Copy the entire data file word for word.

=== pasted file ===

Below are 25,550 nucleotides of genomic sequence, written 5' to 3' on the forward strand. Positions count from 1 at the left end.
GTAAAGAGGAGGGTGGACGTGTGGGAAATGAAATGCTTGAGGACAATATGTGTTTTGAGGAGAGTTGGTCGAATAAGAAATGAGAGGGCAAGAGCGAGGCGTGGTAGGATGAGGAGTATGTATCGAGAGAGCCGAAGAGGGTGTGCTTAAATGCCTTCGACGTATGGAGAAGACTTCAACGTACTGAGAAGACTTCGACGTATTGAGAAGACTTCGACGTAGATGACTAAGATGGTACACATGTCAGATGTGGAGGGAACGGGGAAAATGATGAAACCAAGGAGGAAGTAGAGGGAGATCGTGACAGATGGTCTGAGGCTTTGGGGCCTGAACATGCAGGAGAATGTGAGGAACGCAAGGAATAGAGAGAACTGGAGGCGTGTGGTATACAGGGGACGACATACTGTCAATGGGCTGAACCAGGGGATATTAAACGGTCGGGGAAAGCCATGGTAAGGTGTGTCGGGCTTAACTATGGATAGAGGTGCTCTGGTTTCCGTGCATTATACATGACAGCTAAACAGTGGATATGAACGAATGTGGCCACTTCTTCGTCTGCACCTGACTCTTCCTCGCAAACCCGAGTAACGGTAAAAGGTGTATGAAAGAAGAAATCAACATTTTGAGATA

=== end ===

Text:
Below are 25,550 nucleotides of genomic sequence, written 5' to 3' on the forward strand. Positions count from 1 at the left end.
GTAAAGAGGAGGGTGGACGTGTGGGAAATGAAATGCTTGAGGACAATATGTGTTTTGAGGAGAGTTGGTCGAATAAGAAATGAGAGGGCAAGAGCGAGGCGTGGTAGGATGAGGAGTATGTATCGAGAGAGCCGAAGAGGGTGTGCTTAAATGCCTTCGACGTATGGAGAAGACTTCAACGTACTGAGAAGACTTCGACGTATTGAGAAGACTTCGACGTAGATGACTAAGATGGTACACATGTCAGATGTGGAGGGAACGGGGAAAATGATGAAACCAAGGAGGAAGTAGAGGGAGATCGTGACAGATGGTCTGAGGCTTTGGGGCCTGAACATGCAGGAGAATGTGAGGAACGCAAGGAATAGAGAGAACTGGAGGCGTGTGGTATACAGGGGACGACATACTGTCAATGGGCTGAACCAGGGGATATTAAACGGTCGGGGAAAGCCATGGTAAGGTGTGTCGGGCTTAACTATGGATAGAGGTGCTCTGGTTTCCGTGCATTATACATGACAGCTAAACAGTGGATATGAACGAATGTGGCCACTTCTTCGTCTGCACCTGACTCTTCCTCGCAAACCCGAGTAACGGTAAAAGGTGTATGAAAGAAGAAATCAACATTTTGAGATA